The Century in Antiques

This article was published in the January/February 2000 issue of AntiquePrime Magazine & Journal.

The Century in Antiques

Consider this: one hundred years of change in the antiques field! Some things remained the same, but the changes are innumerable. Check the list below and see if you can come up with additions.

  • Emergence of antiques periodicals and publications, from Antiques in 1922, to AntiquePrime in 1998, and the proliferation of price guides.
  • Increases in discretionary income that make collecting possible to the masses.
  • The "disposable society's" throw-away mentality.
  •  New fields of collecting, including transportation (railroad, automobile, etc.); technology (phones, radios, phonographs, etc.); politics; ephemera (ticket stubs, postcards, cereal boxes, etc.); celebrity memorabilia (Elvis, Roy Rogers, Babe Ruth, etc.); holiday collectibles (Christmas, Halloween, Valentine's Day); costume jewelry; toys; 50s (Pez, cocktail shakers, hoola hoops, etc.); photography; sporting collectibles, and more.
  • Interest maintained in long-time fields of collecting, such as furniture, books, coins, stamps, jewelry, weapons, art, tapestries.
  • Decrease in collecting in the natural sciences (butterflies, shells, etc.) in favor of collecting man-made antiques.
  • Donations to museums and libraries inspired by the 1913 introduction of income tax, and by inheritance taxes.
  • Credit cards that simplify payment.
  • Antique shows.
  • Collector clubs.
  • Increases in fakes and reproductions, not only in furniture, but in quilts, art glass, pottery, etc.
  • Auction house buyouts and mergers.
  • Fads for the masses (Beanie Babies, Pet Rocks, Cabbage Patch Dolls, etc.)
  • The advent of multi-dealer group shops, antiques malls, and co-ops.
  • TV programs on antiques and collecting.
  • Bigger houses with more space to hold our collections.
  • The Internet.

Happy New Year! May your antiques and collectibles continue to increase in value for the next 100 years and beyond.

Auction vs. Tag Sale

This article appeared in the June/July 1999 issue of Antique Prime Magazine & Journal.

For What It's Worth ...

Q. What's the difference between an estate sale and an estate auction?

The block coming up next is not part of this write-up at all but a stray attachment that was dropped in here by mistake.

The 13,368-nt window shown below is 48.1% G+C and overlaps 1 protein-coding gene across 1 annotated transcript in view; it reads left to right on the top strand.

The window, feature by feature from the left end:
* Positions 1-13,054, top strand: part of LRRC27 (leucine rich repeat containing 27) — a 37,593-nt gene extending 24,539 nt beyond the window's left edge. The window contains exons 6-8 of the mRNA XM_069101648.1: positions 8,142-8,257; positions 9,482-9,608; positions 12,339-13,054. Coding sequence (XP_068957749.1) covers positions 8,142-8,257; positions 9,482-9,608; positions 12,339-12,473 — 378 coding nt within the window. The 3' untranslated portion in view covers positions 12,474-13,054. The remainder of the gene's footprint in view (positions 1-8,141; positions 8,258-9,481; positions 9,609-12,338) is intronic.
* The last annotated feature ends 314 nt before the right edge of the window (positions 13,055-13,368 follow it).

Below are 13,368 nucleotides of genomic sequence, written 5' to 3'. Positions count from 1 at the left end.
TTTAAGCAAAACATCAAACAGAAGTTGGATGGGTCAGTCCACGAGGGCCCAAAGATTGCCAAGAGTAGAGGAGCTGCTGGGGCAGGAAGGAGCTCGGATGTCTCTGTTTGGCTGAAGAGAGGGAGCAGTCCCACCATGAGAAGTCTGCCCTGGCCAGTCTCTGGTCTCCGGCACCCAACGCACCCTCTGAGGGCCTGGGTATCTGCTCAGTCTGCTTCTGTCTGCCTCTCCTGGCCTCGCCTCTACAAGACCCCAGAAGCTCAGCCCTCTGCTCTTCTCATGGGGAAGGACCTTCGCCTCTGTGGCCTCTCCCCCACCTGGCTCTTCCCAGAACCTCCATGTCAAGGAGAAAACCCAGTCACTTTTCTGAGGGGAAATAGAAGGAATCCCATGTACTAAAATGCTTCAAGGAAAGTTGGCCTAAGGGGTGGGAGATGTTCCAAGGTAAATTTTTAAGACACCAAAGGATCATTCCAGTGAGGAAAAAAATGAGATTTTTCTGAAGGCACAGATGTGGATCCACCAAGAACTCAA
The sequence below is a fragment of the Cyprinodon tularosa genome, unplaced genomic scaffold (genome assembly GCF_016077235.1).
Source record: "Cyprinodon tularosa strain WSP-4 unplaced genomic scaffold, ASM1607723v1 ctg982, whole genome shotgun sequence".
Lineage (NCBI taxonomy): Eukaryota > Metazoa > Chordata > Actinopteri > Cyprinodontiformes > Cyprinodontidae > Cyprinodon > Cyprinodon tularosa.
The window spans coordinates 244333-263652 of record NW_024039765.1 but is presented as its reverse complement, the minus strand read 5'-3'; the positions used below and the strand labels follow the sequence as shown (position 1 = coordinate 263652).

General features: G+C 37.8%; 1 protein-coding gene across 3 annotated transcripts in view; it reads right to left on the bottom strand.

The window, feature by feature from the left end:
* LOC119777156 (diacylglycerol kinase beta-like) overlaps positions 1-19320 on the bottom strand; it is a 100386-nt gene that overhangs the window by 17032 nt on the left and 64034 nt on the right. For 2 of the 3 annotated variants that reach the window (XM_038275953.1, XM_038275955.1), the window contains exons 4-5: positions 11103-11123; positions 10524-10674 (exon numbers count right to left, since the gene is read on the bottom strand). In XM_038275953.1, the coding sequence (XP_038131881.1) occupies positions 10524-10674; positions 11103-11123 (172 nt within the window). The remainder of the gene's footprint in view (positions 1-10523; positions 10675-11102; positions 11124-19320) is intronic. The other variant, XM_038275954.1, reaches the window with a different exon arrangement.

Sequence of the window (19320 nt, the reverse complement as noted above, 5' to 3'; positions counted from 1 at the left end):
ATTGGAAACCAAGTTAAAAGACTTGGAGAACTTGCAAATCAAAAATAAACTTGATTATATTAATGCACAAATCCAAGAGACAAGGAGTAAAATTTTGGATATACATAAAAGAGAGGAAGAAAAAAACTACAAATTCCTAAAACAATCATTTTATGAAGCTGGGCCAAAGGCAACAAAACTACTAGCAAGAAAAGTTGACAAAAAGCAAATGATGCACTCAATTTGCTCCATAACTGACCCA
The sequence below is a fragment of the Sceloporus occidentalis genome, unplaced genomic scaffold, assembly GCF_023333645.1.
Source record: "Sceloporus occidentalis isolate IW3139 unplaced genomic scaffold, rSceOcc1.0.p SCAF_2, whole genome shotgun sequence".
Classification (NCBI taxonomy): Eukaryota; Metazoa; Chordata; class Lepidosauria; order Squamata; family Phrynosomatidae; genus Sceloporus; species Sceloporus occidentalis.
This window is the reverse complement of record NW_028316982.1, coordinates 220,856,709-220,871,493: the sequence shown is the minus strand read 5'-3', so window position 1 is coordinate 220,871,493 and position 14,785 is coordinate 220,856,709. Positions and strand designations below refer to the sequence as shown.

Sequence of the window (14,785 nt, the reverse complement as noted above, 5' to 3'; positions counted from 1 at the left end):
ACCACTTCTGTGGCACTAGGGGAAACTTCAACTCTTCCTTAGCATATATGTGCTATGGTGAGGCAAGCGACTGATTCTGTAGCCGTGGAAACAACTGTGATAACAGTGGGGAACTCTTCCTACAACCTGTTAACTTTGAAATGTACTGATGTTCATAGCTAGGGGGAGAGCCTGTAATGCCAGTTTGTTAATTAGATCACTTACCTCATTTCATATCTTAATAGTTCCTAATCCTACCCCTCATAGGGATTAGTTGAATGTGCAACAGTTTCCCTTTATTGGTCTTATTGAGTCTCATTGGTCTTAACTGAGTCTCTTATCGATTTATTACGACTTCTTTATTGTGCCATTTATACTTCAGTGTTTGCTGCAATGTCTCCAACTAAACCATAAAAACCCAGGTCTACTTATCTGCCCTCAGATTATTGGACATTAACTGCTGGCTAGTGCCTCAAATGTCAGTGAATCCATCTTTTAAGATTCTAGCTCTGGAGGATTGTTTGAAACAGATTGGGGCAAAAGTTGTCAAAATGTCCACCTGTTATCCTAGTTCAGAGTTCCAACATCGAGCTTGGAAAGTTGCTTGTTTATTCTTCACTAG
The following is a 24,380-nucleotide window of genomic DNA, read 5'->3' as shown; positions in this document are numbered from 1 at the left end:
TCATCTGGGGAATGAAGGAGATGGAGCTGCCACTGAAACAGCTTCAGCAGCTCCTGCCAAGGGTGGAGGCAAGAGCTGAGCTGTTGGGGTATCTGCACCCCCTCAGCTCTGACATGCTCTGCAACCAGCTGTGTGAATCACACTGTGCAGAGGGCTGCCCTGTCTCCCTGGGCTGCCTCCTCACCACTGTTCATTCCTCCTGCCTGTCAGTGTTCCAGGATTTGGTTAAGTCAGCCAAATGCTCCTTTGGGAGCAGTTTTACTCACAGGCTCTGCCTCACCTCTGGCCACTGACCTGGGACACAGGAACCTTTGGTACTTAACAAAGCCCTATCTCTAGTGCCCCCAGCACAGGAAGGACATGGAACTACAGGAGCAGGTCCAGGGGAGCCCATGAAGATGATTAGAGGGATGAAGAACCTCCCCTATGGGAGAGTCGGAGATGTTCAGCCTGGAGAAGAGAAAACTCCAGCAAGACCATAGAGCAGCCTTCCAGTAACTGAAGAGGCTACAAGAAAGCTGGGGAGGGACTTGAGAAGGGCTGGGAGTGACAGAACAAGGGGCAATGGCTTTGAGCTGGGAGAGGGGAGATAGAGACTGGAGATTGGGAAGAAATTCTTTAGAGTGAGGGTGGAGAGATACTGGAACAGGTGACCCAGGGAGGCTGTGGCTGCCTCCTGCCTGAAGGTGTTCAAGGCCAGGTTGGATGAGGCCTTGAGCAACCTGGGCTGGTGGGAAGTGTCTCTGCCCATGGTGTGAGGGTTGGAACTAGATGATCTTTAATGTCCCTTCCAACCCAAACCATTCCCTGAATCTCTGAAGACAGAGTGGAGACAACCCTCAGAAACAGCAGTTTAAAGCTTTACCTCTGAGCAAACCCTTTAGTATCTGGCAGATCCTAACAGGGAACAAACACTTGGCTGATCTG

A. The purpose of estate sales, sometimes referred to as "tag" sales, and estate auctions is similar: to sell the contents of a home. It is the procedure that is different. The estate sale managers, or their employees, decide what price to put on each item. They write the asking price on a tag or label and attach it to the item. If items don't sell the first day, the prices are reduced. At auction, the selling price is determined by the bidders, not the auctioneer.

You have the opportunity to preview the items to be sold before the sale starts at an auction. It is always to your benefit to thoroughly inspect anything that you might bid on, checking it for authenticity and condition. At a tag sale, especially if you are one of the first in line when the sale opens, you may not have time to thoroughly examine your purchases until you get them home. Someone could purchase the item while you are still looking it over.

Tag sales provide the best selection of merchandise when the sale starts, and the pickings get slimmer as the sale progresses. I've known some insistent shoppers to get in line at 4:00 A.M. for a good sale, just so they could be in the first rush through the door. Keep in mind that even if you are the first one in, the second shopper may head into a different room from you and find the bargain of the decade. Auctions allow everyone the same opportunity to purchase whatever is in that sale and you don't have to stand in line for hours to get in.

If you are unable to attend an auction, you can usually leave absentee bids. A member of the auctioneer's staff will bid for you on the items that you specify, up to but not over the amount you indicate. This works best if you have previewed the items. Bids are sometimes accepted at tag sales. If you have an interest in an item but want to pay less than the price on the tag, ask if you can leave your name and amount you are willing to pay. Some estate sale managers will ask that you write a check for the amount bid. If the item sells for more than your bid, your check is returned or destroyed.

Got a complaint? Too bad, if it's about an estate sale incident. There is no licensing or regulation in the estate sale business. Auctioneers, however, must be licensed in Texas. It is mandatory that the auctioneer include the address and phone number of the Texas Department of Licensing and Regulation on a sign posted in a conspicuous place, on your bidder card, or on the receipts given to successful bidders. This address for unresolved complaints must also appear on the seller's contract.

If you are the seller, you'll pay a commission to either the estate sale manager or to the auctioneer. The auctioneer, however, may charge you a lower commission and make up the difference by including a buyers premium, paid by the successful bidders. This is usually a percentage of the hammer price. Items that don't sell during an estate sale can be donated to charity, given away, or sent to the dump. All saleable items are sold at auction and nothing is left at the conclusion of the sale. How? If there is no interest in an item, it is grouped with a desirable item and both are sold together. With either method of selling, your home should be left empty and broom clean.

If you're not already on mailing lists, you can find estate sales in the Dallas Morning News in the L-11 section (Antiques & Art) of the Classified Ads. Auctions are listed in L-8 (Auction Sales) and, in the Sunday edition, on the back page of the employment section. If you've never attended an estate sale or an estate auction, why not give it a try? You just might find that bargain of the decade!